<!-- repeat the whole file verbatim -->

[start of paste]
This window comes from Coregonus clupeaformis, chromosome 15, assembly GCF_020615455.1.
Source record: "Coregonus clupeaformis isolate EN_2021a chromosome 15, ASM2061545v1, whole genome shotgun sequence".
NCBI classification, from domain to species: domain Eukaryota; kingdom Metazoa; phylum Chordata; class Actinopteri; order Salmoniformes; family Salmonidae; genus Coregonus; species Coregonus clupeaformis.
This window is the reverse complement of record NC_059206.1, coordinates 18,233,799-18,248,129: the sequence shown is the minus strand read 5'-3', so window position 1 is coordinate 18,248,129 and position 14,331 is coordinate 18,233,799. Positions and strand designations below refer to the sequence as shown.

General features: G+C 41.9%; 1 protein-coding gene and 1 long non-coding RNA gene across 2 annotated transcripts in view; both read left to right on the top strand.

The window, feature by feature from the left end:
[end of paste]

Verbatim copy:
This window comes from Coregonus clupeaformis, chromosome 15, assembly GCF_020615455.1.
Source record: "Coregonus clupeaformis isolate EN_2021a chromosome 15, ASM2061545v1, whole genome shotgun sequence".
NCBI classification, from domain to species: domain Eukaryota; kingdom Metazoa; phylum Chordata; class Actinopteri; order Salmoniformes; family Salmonidae; genus Coregonus; species Coregonus clupeaformis.
This window is the reverse complement of record NC_059206.1, coordinates 18,233,799-18,248,129: the sequence shown is the minus strand read 5'-3', so window position 1 is coordinate 18,248,129 and position 14,331 is coordinate 18,233,799. Positions and strand designations below refer to the sequence as shown.

General features: G+C 41.9%; 1 protein-coding gene and 1 long non-coding RNA gene across 2 annotated transcripts in view; both read left to right on the top strand.

The window, feature by feature from the left end: